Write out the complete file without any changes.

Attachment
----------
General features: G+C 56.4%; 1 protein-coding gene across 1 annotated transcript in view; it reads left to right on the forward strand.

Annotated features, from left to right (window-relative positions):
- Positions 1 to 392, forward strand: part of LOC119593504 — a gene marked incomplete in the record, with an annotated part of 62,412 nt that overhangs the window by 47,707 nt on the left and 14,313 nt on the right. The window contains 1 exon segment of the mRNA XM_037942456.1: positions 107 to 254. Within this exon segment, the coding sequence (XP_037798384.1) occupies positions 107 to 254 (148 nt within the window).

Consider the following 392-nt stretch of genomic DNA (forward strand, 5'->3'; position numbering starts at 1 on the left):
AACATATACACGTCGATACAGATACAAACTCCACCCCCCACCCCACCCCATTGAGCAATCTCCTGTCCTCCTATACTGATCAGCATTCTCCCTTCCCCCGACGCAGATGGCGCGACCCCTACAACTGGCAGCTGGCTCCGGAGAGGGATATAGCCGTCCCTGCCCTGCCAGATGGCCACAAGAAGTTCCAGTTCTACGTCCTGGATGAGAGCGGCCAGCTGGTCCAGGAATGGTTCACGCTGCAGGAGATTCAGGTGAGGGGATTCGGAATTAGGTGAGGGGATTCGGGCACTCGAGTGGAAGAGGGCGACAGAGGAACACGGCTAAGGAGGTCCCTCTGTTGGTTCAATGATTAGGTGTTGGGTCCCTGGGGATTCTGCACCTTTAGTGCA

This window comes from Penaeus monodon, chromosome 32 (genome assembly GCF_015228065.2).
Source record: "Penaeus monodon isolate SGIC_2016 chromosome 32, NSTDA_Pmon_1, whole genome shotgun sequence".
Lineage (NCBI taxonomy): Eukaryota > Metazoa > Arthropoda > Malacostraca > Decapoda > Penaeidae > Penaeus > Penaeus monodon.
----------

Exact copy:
General features: G+C 56.4%; 1 protein-coding gene across 1 annotated transcript in view; it reads left to right on the forward strand.

Annotated features, from left to right (window-relative positions):
- Positions 1 to 392, forward strand: part of LOC119593504 — a gene marked incomplete in the record, with an annotated part of 62,412 nt that overhangs the window by 47,707 nt on the left and 14,313 nt on the right. The window contains 1 exon segment of the mRNA XM_037942456.1: positions 107 to 254. Within this exon segment, the coding sequence (XP_037798384.1) occupies positions 107 to 254 (148 nt within the window).

Consider the following 392-nt stretch of genomic DNA (forward strand, 5'->3'; position numbering starts at 1 on the left):
AACATATACACGTCGATACAGATACAAACTCCACCCCCCACCCCACCCCATTGAGCAATCTCCTGTCCTCCTATACTGATCAGCATTCTCCCTTCCCCCGACGCAGATGGCGCGACCCCTACAACTGGCAGCTGGCTCCGGAGAGGGATATAGCCGTCCCTGCCCTGCCAGATGGCCACAAGAAGTTCCAGTTCTACGTCCTGGATGAGAGCGGCCAGCTGGTCCAGGAATGGTTCACGCTGCAGGAGATTCAGGTGAGGGGATTCGGAATTAGGTGAGGGGATTCGGGCACTCGAGTGGAAGAGGGCGACAGAGGAACACGGCTAAGGAGGTCCCTCTGTTGGTTCAATGATTAGGTGTTGGGTCCCTGGGGATTCTGCACCTTTAGTGCA

This window comes from Penaeus monodon, chromosome 32 (genome assembly GCF_015228065.2).
Source record: "Penaeus monodon isolate SGIC_2016 chromosome 32, NSTDA_Pmon_1, whole genome shotgun sequence".
Lineage (NCBI taxonomy): Eukaryota > Metazoa > Arthropoda > Malacostraca > Decapoda > Penaeidae > Penaeus > Penaeus monodon.